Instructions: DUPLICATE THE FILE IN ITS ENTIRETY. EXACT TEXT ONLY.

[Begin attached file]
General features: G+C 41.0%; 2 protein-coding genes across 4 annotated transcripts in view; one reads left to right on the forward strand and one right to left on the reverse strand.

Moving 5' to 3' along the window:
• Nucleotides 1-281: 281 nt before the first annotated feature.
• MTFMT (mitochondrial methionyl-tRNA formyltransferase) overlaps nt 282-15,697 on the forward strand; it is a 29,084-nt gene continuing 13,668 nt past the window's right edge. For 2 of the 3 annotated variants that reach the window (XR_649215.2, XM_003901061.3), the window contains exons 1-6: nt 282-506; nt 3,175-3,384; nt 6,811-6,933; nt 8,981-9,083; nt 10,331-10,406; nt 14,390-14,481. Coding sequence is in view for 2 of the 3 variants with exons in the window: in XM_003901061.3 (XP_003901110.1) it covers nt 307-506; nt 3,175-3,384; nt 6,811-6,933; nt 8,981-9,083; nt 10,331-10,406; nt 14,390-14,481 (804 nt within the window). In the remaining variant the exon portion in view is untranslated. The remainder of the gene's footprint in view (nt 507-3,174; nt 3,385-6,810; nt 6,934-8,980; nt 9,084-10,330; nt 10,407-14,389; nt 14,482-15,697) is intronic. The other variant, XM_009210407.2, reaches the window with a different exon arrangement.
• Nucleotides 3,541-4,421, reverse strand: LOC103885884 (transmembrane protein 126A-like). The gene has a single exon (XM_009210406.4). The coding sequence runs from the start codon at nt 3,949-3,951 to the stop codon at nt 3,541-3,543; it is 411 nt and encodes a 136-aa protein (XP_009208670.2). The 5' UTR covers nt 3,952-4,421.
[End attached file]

General features: G+C 41.0%; 2 protein-coding genes across 4 annotated transcripts in view; one reads left to right on the forward strand and one right to left on the reverse strand.

Moving 5' to 3' along the window:
• Nucleotides 1-281: 281 nt before the first annotated feature.
• MTFMT (mitochondrial methionyl-tRNA formyltransferase) overlaps nt 282-15,697 on the forward strand; it is a 29,084-nt gene continuing 13,668 nt past the window's right edge. For 2 of the 3 annotated variants that reach the window (XR_649215.2, XM_003901061.3), the window contains exons 1-6: nt 282-506; nt 3,175-3,384; nt 6,811-6,933; nt 8,981-9,083; nt 10,331-10,406; nt 14,390-14,481. Coding sequence is in view for 2 of the 3 variants with exons in the window: in XM_003901061.3 (XP_003901110.1) it covers nt 307-506; nt 3,175-3,384; nt 6,811-6,933; nt 8,981-9,083; nt 10,331-10,406; nt 14,390-14,481 (804 nt within the window). In the remaining variant the exon portion in view is untranslated. The remainder of the gene's footprint in view (nt 507-3,174; nt 3,385-6,810; nt 6,934-8,980; nt 9,084-10,330; nt 10,407-14,389; nt 14,482-15,697) is intronic. The other variant, XM_009210407.2, reaches the window with a different exon arrangement.
• Nucleotides 3,541-4,421, reverse strand: LOC103885884 (transmembrane protein 126A-like). The gene has a single exon (XM_009210406.4). The coding sequence runs from the start codon at nt 3,949-3,951 to the stop codon at nt 3,541-3,543; it is 411 nt and encodes a 136-aa protein (XP_009208670.2). The 5' UTR covers nt 3,952-4,421.